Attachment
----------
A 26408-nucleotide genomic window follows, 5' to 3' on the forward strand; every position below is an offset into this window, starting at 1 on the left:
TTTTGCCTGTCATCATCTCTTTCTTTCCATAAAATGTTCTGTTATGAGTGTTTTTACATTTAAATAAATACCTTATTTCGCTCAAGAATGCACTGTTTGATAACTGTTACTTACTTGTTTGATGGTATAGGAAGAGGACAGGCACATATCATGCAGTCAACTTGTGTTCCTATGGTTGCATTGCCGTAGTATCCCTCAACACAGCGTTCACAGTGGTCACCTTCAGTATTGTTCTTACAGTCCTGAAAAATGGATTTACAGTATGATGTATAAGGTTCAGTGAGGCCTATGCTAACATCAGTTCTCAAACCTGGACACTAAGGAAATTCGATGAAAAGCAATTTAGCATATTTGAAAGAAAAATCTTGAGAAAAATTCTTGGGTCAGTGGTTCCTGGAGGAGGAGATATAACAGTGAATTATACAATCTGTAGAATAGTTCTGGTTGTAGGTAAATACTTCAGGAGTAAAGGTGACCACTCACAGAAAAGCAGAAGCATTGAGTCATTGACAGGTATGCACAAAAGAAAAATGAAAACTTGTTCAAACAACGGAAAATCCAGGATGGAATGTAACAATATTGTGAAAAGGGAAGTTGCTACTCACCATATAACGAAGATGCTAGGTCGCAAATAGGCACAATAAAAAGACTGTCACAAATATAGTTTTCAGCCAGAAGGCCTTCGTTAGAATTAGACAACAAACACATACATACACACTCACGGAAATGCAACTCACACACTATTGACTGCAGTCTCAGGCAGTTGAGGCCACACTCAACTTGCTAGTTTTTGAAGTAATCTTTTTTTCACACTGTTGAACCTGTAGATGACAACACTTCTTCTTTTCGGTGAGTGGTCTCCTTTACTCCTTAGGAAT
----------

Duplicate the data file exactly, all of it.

A 26408-nucleotide genomic window follows, 5' to 3' on the forward strand; every position below is an offset into this window, starting at 1 on the left:
TTTTGCCTGTCATCATCTCTTTCTTTCCATAAAATGTTCTGTTATGAGTGTTTTTACATTTAAATAAATACCTTATTTCGCTCAAGAATGCACTGTTTGATAACTGTTACTTACTTGTTTGATGGTATAGGAAGAGGACAGGCACATATCATGCAGTCAACTTGTGTTCCTATGGTTGCATTGCCGTAGTATCCCTCAACACAGCGTTCACAGTGGTCACCTTCAGTATTGTTCTTACAGTCCTGAAAAATGGATTTACAGTATGATGTATAAGGTTCAGTGAGGCCTATGCTAACATCAGTTCTCAAACCTGGACACTAAGGAAATTCGATGAAAAGCAATTTAGCATATTTGAAAGAAAAATCTTGAGAAAAATTCTTGGGTCAGTGGTTCCTGGAGGAGGAGATATAACAGTGAATTATACAATCTGTAGAATAGTTCTGGTTGTAGGTAAATACTTCAGGAGTAAAGGTGACCACTCACAGAAAAGCAGAAGCATTGAGTCATTGACAGGTATGCACAAAAGAAAAATGAAAACTTGTTCAAACAACGGAAAATCCAGGATGGAATGTAACAATATTGTGAAAAGGGAAGTTGCTACTCACCATATAACGAAGATGCTAGGTCGCAAATAGGCACAATAAAAAGACTGTCACAAATATAGTTTTCAGCCAGAAGGCCTTCGTTAGAATTAGACAACAAACACATACATACACACTCACGGAAATGCAACTCACACACTATTGACTGCAGTCTCAGGCAGTTGAGGCCACACTCAACTTGCTAGTTTTTGAAGTAATCTTTTTTTCACACTGTTGAACCTGTAGATGACAACACTTCTTCTTTTCGGTGAGTGGTCTCCTTTACTCCTTAGGAAT